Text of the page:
The previous two games before that were similar. While the Timberwolves were more traditional by only playing starter Gorgui Dieng and managing to break even during those times, the Knicks adjusted by playing Carmelo. The last game to look at is against Memphis, which points strongly to how opposing coaches are adjusting to the Raptors.

Griz vs Raptors

At the beginning of the Second Quarter, when the Lowry+Bench unit was in, the Raptors were a collective +4. Dave Joeger obviously wasn’t happy with that, as to counteract them in the fourth quarter, he counteracted the move by playing his best player – Mike Conley – the entirety of the time. This isn’t normal behavior for him.

Griz vs Suns

This snapshot, from the most recent game against the Suns, demonstrates the Grizzlie’s preferred approach of resting Conley at the beginning of the 4th quarter. From this point on, there is no use in diminishing the stength of  Kyle Lowry with the bench. They are already proving their mettle against All-Stars.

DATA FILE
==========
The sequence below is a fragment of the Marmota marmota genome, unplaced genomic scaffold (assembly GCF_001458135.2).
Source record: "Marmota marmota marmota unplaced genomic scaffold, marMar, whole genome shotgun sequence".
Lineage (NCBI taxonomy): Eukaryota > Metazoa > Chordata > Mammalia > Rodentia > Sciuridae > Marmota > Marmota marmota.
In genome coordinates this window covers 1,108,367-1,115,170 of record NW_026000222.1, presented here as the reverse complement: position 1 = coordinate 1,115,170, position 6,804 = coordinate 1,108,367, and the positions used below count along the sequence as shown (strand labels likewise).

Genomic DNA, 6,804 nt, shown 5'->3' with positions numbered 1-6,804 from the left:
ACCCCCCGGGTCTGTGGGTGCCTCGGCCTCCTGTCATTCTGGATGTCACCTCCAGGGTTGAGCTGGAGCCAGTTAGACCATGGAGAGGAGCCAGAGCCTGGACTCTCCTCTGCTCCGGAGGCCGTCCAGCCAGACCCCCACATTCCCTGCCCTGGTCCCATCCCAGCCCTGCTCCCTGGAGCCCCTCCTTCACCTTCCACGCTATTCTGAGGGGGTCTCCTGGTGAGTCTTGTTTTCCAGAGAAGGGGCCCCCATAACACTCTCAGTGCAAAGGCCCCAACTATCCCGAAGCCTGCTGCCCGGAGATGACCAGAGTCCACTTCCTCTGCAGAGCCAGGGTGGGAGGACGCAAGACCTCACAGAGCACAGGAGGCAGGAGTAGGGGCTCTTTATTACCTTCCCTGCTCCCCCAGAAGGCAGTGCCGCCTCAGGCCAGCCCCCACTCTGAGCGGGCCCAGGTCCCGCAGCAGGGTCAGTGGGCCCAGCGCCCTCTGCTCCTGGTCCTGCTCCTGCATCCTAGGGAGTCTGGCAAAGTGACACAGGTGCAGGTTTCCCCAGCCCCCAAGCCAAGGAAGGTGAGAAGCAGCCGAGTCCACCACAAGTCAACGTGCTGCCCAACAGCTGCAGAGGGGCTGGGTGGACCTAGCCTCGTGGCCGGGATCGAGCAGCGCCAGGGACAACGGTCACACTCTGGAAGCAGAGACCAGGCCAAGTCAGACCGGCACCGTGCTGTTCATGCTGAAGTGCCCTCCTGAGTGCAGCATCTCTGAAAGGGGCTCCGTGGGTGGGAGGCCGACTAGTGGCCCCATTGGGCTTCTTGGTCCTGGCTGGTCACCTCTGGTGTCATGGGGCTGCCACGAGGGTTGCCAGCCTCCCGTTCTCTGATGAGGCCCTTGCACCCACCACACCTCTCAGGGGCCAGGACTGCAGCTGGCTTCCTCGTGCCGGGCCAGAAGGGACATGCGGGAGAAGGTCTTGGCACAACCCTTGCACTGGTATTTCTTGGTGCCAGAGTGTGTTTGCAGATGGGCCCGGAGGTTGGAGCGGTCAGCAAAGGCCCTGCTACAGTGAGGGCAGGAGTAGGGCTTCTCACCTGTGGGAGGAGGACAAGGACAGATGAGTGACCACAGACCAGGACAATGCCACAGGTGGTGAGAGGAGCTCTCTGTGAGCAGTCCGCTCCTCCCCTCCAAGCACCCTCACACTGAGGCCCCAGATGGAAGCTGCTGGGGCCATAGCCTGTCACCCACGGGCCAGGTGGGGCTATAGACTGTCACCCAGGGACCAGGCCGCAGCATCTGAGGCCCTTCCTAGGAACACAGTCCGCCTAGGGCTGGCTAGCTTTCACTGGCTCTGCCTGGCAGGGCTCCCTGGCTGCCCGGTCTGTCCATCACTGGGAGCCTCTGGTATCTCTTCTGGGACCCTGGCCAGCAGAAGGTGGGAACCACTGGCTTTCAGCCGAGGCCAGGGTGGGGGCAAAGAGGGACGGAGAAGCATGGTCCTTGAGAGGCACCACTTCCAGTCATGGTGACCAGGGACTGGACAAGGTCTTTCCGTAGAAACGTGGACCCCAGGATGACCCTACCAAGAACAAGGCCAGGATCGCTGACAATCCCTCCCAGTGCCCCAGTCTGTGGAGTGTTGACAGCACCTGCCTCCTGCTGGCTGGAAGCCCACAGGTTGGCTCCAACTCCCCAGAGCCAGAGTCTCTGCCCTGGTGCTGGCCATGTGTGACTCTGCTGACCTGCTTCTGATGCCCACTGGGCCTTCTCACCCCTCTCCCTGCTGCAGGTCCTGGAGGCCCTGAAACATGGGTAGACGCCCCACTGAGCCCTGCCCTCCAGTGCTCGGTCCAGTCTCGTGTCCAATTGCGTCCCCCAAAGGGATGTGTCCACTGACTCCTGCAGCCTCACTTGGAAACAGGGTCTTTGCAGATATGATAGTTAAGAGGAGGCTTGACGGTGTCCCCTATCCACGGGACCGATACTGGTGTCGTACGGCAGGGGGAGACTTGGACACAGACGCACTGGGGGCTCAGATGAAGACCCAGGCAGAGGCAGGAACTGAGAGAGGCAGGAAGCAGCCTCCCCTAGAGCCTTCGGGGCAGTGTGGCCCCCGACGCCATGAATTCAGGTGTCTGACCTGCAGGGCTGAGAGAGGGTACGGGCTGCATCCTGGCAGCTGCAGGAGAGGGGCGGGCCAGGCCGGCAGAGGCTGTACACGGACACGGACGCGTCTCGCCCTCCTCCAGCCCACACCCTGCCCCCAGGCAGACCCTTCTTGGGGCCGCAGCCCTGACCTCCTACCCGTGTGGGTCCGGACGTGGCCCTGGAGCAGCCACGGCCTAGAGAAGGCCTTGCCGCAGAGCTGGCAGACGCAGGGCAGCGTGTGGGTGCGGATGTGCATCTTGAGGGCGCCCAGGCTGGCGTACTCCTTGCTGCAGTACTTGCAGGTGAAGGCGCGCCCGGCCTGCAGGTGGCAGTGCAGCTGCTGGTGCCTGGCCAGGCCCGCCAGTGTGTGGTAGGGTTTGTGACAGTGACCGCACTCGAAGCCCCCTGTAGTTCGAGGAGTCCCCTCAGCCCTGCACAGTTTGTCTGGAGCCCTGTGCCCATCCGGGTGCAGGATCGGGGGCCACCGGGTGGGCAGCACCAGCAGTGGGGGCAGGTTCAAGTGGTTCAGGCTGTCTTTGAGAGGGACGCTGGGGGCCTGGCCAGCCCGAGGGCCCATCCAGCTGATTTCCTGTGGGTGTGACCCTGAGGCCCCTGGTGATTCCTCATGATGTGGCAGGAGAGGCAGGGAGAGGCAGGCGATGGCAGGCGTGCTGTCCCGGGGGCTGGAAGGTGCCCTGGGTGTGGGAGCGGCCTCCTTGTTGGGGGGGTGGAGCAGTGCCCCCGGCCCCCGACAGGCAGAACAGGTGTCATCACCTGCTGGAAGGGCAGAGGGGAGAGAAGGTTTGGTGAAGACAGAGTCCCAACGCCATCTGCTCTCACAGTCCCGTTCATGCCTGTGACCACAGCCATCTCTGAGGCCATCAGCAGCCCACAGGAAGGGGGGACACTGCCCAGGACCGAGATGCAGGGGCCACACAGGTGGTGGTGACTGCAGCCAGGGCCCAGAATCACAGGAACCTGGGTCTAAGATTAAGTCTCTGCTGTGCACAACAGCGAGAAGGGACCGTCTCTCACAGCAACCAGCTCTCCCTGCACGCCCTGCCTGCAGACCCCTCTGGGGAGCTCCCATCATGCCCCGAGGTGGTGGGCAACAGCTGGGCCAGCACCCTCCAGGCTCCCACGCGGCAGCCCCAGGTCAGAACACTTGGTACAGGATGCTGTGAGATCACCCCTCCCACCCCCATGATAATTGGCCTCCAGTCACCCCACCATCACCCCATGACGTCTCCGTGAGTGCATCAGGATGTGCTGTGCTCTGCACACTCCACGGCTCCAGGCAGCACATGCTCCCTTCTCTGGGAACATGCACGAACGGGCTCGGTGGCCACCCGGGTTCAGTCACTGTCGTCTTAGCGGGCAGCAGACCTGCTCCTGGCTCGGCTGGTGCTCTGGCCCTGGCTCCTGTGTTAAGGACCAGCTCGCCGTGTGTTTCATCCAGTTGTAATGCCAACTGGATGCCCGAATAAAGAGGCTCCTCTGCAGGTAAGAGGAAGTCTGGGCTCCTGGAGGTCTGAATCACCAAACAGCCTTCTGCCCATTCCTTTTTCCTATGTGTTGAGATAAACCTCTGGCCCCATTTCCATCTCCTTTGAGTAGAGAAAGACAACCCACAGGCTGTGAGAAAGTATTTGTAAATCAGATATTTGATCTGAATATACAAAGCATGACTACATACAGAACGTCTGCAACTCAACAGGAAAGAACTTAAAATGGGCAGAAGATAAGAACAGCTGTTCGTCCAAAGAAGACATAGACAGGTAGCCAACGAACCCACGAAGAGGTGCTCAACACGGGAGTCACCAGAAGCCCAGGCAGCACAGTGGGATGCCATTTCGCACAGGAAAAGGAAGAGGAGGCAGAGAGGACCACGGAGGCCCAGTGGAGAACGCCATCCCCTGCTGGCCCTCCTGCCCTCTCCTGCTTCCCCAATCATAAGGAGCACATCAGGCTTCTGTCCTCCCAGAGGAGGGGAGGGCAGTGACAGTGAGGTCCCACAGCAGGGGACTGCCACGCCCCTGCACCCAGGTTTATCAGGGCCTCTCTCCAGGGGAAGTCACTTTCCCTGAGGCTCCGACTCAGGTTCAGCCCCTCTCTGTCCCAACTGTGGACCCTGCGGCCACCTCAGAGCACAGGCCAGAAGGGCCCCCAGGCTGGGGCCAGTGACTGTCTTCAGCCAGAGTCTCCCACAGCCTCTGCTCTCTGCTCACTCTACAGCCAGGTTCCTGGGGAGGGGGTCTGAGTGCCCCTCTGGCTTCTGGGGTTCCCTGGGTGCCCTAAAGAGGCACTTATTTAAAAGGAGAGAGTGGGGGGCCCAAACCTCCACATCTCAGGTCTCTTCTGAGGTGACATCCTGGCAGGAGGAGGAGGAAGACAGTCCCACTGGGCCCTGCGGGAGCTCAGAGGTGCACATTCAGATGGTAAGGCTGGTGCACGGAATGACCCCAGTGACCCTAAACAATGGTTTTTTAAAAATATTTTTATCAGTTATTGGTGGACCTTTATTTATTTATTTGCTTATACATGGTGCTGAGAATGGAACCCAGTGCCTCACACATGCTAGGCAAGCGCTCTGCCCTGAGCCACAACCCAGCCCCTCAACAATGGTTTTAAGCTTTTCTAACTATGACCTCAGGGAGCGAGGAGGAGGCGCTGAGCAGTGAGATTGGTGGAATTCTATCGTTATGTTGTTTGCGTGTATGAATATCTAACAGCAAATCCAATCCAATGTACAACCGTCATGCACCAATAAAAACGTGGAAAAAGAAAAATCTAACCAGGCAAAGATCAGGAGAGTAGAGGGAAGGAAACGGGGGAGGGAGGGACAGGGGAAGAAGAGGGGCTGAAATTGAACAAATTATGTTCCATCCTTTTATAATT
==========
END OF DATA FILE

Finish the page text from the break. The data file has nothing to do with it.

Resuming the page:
Comparing Valanciunas and Brook Lopez

When Jonas Valanciunas was drafted back in 2011,  the Toronto Raptors were a team in disarray. A look at their roster for that year reveals a lineup without many players with promise. Jack vs Calderon was replaced by Bayless vs Calderon in a never-ending merry-go-around to find an above average point guard. Ed Davis, who many believed a steal at his draft position, never found his groove. Andrea Bargnani, the supposed 7 foot tall European savior, had the highest Usage percentage on the team.

In Valanciunas, the Raptors once again had a player that fans could dream on. With efficient post moves and rock-solid defence, many saw Valanciunas as a pillar to build around for the future. While Trade Machine deals for stars inevitably begins and ends with the inclusion of Valanciunas, the big man has quietly progressed into an above average starting centre at the age of 23. While solid, he has yet to make that leap into stardom many envisioned for him. Going through the list of top centres in the game, it is hard to find comparables for big Val to aspire towards. Duncan, Gasol, Horford are all at the top of the mountain, but have passing vision that it’s tough to project onto the young centre. Howard, Jordan, Drummond, Whiteside, and Gobert are all defensive-minded players who offensively offer not much more as a roll man, which doesn’t leave many overlapping skills.